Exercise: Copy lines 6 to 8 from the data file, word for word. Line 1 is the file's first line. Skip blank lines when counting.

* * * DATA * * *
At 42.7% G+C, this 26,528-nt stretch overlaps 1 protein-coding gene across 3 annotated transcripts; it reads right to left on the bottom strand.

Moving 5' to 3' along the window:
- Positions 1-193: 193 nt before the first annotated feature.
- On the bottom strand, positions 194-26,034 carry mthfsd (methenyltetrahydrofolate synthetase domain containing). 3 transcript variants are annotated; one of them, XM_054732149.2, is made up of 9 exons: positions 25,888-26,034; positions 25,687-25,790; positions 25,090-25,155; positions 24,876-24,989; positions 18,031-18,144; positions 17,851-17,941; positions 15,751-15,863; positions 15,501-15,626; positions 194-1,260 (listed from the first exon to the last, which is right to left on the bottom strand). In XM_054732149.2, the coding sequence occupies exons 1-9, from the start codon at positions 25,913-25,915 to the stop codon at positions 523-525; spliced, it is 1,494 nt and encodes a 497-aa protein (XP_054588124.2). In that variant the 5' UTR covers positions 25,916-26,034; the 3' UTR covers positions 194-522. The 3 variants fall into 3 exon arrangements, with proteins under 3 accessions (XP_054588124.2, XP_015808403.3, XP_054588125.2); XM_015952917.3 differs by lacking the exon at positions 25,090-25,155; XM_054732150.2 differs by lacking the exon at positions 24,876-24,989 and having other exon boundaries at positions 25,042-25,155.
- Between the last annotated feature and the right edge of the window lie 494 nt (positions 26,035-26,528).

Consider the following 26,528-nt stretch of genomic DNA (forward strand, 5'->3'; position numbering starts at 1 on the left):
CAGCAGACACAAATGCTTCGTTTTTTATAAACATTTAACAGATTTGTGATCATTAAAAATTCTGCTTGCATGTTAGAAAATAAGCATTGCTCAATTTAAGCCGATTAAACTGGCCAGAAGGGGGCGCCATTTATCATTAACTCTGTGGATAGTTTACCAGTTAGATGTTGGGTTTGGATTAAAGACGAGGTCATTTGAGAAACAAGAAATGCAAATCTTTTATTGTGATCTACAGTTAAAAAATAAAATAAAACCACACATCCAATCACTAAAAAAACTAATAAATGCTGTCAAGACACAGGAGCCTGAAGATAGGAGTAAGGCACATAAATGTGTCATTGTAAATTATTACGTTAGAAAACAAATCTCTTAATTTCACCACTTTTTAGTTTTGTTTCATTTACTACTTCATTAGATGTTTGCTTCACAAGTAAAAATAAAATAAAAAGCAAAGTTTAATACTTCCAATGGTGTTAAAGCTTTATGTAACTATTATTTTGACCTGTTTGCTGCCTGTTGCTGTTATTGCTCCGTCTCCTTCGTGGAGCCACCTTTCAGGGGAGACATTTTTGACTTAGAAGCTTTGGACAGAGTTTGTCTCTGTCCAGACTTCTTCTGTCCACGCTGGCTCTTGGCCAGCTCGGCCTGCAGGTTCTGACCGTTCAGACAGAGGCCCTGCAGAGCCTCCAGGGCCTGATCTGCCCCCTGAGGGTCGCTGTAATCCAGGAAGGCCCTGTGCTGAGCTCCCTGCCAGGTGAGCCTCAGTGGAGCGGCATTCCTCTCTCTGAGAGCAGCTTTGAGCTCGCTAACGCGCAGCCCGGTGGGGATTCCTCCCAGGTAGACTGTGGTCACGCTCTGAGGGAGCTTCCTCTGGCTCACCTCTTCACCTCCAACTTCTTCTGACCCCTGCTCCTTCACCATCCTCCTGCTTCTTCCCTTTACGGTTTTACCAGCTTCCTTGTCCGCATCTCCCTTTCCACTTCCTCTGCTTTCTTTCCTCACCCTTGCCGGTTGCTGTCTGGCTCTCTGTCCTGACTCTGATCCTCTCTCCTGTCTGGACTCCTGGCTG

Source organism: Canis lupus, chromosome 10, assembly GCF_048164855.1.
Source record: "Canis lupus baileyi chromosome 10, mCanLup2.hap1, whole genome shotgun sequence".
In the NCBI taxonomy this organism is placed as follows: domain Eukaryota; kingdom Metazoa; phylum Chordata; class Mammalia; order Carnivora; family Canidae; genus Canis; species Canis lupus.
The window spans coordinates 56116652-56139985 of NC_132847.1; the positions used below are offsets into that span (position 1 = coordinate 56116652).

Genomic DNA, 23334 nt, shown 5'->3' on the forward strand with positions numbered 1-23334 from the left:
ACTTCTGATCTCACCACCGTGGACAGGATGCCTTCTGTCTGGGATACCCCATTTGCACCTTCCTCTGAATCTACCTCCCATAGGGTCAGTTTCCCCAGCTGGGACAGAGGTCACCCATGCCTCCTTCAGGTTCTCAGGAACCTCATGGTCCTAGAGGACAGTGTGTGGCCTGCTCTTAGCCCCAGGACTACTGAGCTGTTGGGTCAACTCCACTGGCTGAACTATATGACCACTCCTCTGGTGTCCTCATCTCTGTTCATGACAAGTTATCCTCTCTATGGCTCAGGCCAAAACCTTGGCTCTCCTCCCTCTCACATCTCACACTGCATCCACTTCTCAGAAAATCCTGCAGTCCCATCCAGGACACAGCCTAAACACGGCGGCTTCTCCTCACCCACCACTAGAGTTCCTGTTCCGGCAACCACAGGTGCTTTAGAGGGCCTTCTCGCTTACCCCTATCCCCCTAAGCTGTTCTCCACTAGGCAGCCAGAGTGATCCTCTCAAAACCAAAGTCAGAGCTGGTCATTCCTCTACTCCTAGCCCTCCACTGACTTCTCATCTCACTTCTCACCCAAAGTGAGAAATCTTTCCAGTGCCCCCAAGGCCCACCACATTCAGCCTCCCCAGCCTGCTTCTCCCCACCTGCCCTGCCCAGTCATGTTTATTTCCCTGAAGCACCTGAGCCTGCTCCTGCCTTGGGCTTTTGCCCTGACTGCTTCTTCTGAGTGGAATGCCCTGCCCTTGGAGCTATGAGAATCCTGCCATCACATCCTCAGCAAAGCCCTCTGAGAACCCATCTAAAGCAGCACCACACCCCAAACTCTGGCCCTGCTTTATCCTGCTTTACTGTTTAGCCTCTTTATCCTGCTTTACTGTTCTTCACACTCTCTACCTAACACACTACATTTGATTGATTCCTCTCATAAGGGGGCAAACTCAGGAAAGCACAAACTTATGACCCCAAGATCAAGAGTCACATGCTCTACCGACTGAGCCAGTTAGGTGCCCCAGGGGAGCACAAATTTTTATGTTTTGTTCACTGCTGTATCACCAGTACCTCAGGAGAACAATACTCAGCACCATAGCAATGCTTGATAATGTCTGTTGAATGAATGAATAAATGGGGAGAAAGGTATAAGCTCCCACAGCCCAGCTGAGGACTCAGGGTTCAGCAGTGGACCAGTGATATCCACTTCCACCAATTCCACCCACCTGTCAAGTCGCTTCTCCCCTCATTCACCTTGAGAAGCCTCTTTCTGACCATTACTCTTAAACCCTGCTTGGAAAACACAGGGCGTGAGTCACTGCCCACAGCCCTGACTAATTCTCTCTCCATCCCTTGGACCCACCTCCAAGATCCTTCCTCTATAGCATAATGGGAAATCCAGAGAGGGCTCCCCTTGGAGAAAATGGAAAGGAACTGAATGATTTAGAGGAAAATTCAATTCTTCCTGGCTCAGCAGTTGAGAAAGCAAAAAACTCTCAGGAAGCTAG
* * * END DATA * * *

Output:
Consider the following 26,528-nt stretch of genomic DNA (forward strand, 5'->3'; position numbering starts at 1 on the left):
CAGCAGACACAAATGCTTCGTTTTTTATAAACATTTAACAGATTTGTGATCATTAAAAATTCTGCTTGCATGTTAGAAAATAAGCATTGCTCAATTTAAGCCGATTAAACTGGCCAGAAGGGGGCGCCATTTATCATTAACTCTGTGGATAGTTTACCAGTTAGATGTTGGGTTTGGATTAAAGACGAGGTCATTTGAGAAACAAGAAATGCAAATCTTTTATTGTGATCTACAGTTAAAAAATAAAATAAAACCACACATCCAATCACTAAAAAAACTAATAAATGCTGTCAAGACACAGGAGCCTGAAGATAGGAGTAAGGCACATAAATGTGTCATTGTAAATTATTACGTTAGAAAACAAATCTCTTAATTTCACCACTTTTTAGTTTTGTTTCATTTACTACTTCATTAGATGTTTGCTTCACAAGTAAAAATAAAATAAAAAGCAAAGTTTAATACTTCCAATGGTGTTAAAGCTTTATGTAACTATTATTTTGACCTGTTTGCTGCCTGTTGCTGTTATTGCTCCGTCTCCTTCGTGGAGCCACCTTTCAGGGGAGACATTTTTGACTTAGAAGCTTTGGACAGAGTTTGTCTCTGTCCAGACTTCTTCTGTCCACGCTGGCTCTTGGCCAGCTCGGCCTGCAGGTTCTGACCGTTCAGACAGAGGCCCTGCAGAGCCTCCAGGGCCTGATCTGCCCCCTGAGGGTCGCTGTAATCCAGGAAGGCCCTGTGCTGAGCTCCCTGCCAGGTGAGCCTCAGTGGAGCGGCATTCCTCTCTCTGAGAGCAGCTTTGAGCTCGCTAACGCGCAGCCCGGTGGGGATTCCTCCCAGGTAGACTGTGGTCACGCTCTGAGGGAGCTTCCTCTGGCTCACCTCTTCACCTCCAACTTCTTCTGACCCCTGCTCCTTCACCATCCTCCTGCTTCTTCCCTTTACGGTTTTACCAGCTTCCTTGTCCGCATCTCCCTTTCCACTTCCTCTGCTTTCTTTCCTCACCCTTGCCGGTTGCTGTCTGGCTCTCTGTCCTGACTCTGATCCTCTCTCCTGTCTGGACTCCTGGCTG

Source organism: Canis lupus, chromosome 10, assembly GCF_048164855.1.